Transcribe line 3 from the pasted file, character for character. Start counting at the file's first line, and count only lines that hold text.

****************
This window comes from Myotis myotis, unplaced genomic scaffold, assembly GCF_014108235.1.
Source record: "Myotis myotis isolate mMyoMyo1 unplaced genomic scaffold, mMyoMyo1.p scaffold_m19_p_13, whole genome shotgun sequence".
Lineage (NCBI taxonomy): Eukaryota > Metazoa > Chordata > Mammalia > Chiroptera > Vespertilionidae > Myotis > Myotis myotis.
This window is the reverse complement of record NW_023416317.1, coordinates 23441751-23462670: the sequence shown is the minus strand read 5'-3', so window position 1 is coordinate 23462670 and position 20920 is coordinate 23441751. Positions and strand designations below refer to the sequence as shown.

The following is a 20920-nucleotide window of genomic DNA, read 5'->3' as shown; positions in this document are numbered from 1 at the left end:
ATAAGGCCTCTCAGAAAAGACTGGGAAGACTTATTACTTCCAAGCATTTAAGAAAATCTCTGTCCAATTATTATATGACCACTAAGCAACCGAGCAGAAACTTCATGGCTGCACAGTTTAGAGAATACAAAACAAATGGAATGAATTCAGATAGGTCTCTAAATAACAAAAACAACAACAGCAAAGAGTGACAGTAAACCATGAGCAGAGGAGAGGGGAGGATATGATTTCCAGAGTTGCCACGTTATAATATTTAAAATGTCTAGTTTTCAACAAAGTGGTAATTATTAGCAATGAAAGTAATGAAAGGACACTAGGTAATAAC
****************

Lineage (NCBI taxonomy): Eukaryota > Metazoa > Chordata > Mammalia > Chiroptera > Vespertilionidae > Myotis > Myotis myotis.